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SABMag Issue 67 – Summer 2020

RAIC Report: Main Street Design Challenge launched to foster innovation in Urban Design – By Tanner Morton, Communications Coordinator

A new Canada-wide design challenge launched on June 3, 2020 to generate responsible, sustainable, and resilient design solutions to be implemented during COVID-19 recovery, and post-pandemic, on affected main streets across the country. The Main Street Design Challenge (MSDC), developed by the Canadian Urban Institute (CUI) and the Royal Architectural Institute of Canada (RAIC), invites all Canadian residents interested in place-making and design to develop solutions to help build the resiliency of main streets across the country.

The Challenge demonstrates how thoughtful and innovative design plays a key role in the revitalization of main streets, including kickstarting the economy, fostering vibrant, liveable, and healthy communities, increasing public safety, reducing social isolation, and restoring the public’s confidence to return to streets and public spaces.  An online portal opened for submissions on June 22, 2020—with deadlines for the different cycles of the competition. All submissions meeting the project guidelines will be published online on a rolling basis in a free, open-access Main Street Design Playbook on October 5, 2020—recognized across the globe as World Architecture Day.

The Main Street Design Challenge is an initiative of Bring Back Main Street a nationally coordinated research and action campaign by the CUI to ensure the people, businesses, and organizations that recognize the main streets of cities and towns across Canada as a vital heart of their community.

CPCI releases new EPDs for wall panels and structural precast concrete

The Canadian Precast Prestressed Concrete Institute (CPCI) has released new environmental product declarations (EPD) for Architectural and Insulated Wall Panels and for Structural Precast Concrete Products. The new EPDs allow architects, engineers, building owners, and other specifiers to better understand the environmental impacts of precast and prestressed concrete products.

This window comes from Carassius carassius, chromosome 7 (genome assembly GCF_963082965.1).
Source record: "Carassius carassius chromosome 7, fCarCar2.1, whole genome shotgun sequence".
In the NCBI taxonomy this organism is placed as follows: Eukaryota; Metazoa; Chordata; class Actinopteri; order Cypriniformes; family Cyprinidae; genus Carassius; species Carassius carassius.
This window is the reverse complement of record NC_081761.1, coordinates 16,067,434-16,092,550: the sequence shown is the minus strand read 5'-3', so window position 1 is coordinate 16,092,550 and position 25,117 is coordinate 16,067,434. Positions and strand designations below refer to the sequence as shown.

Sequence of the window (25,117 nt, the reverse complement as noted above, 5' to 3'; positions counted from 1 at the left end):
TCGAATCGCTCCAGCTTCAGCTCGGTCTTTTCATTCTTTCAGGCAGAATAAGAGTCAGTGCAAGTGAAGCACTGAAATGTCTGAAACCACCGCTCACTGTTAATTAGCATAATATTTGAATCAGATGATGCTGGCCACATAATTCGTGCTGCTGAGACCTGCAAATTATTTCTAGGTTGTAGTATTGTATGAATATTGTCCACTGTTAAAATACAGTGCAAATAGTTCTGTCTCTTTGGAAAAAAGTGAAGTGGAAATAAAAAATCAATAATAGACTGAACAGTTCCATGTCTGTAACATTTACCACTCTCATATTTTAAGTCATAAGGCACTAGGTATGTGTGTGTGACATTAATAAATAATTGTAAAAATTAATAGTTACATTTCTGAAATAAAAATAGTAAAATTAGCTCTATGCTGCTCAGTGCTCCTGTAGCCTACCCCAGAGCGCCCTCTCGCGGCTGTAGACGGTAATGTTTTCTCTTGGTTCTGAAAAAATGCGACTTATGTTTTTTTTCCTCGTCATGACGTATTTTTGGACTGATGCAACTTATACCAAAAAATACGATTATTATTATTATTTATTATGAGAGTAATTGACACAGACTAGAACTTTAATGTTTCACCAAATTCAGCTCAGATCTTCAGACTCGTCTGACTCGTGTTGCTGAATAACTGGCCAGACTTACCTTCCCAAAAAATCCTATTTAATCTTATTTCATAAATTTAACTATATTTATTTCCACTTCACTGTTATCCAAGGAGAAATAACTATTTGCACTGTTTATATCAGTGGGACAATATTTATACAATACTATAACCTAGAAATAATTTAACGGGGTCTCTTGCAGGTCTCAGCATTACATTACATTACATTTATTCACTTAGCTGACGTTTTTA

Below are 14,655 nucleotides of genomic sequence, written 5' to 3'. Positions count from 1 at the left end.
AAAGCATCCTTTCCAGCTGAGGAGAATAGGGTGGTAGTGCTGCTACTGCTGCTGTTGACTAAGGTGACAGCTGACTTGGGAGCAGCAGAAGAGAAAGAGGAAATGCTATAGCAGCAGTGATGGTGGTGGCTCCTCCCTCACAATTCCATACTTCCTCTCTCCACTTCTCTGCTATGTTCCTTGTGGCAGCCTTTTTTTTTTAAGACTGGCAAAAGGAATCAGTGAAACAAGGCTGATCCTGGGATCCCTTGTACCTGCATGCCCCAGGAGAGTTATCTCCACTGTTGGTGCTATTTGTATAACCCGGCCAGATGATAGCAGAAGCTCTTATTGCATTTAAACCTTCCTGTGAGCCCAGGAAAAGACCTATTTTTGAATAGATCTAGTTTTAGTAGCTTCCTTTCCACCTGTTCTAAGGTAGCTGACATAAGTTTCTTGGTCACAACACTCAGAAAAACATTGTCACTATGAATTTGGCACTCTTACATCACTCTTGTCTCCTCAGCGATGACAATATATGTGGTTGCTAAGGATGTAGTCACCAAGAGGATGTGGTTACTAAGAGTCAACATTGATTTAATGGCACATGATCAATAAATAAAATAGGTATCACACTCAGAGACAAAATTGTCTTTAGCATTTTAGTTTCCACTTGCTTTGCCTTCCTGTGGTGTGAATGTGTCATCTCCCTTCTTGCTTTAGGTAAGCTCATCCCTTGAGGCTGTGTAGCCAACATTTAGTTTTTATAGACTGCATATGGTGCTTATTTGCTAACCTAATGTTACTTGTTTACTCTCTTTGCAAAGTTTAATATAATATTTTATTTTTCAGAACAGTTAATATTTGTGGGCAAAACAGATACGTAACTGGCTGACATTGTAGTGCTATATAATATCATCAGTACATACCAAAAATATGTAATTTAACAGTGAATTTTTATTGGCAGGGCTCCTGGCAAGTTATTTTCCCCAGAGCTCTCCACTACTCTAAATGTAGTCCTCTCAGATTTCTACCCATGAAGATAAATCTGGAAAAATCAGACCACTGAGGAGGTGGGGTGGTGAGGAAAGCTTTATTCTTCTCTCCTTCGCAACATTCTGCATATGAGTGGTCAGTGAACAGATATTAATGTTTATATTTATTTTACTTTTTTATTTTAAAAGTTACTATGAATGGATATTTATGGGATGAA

The industry-wide EPDs, jointly released by the Canadian Precast/Prestressed Concrete Institute (CPCI) and the Precast/Prestressed Concrete Institute (PCI), are issued within clearly defined product groups based on the precast concrete Product Category Rules (PCR).

The EPDs were independently prepared by Athena Sustainable Materials Institute in accordance with ISO 14025 and ISO 21930; the Product Category Rules for Preparing an Environmental Product Declaration for Precast Concrete (UN CPC 3755).

They were also independently verified by ASTM International (in accordance with ISO 14025) and by ndustrial Ecology Consultants (in accordance with ISO 14025 and the Product Category Rules). Get your copies at and scroll down to the Sustainability section.

evolv1 receives receives Mitsubishi Electric’s Sustainable Building of the Year Award

1.Terada-san, President and CEO, of Mitsubishi Electric Sales Canada Inc. (left) presents Mitsubishi Electric’s Sustainable Building of the Year Award to Adrian Conrad, Chief Operation Officer of the Cora Group. 2.The evolv1 building.

evolv1 is the first office building in Canada to receive the Zero Carbon Building-Design Certification from the Canada Green Building Council. According to the CaGBC’s Zero Carbon Building Standard, the certification means the project modelled a zero-carbon balance for future operations, incorporated an efficient energy and ventilation system to meet a defined threshold for thermal energy intensity, and designed onsite renewable energy systems capable of providing a minimum of 5% of building energy consumption.

The building was designed to not just maximize energy efficiency, but to produce 108% of its energy needs. As part of this mandate, all components needed to be energy-efficient, including the HVAC system.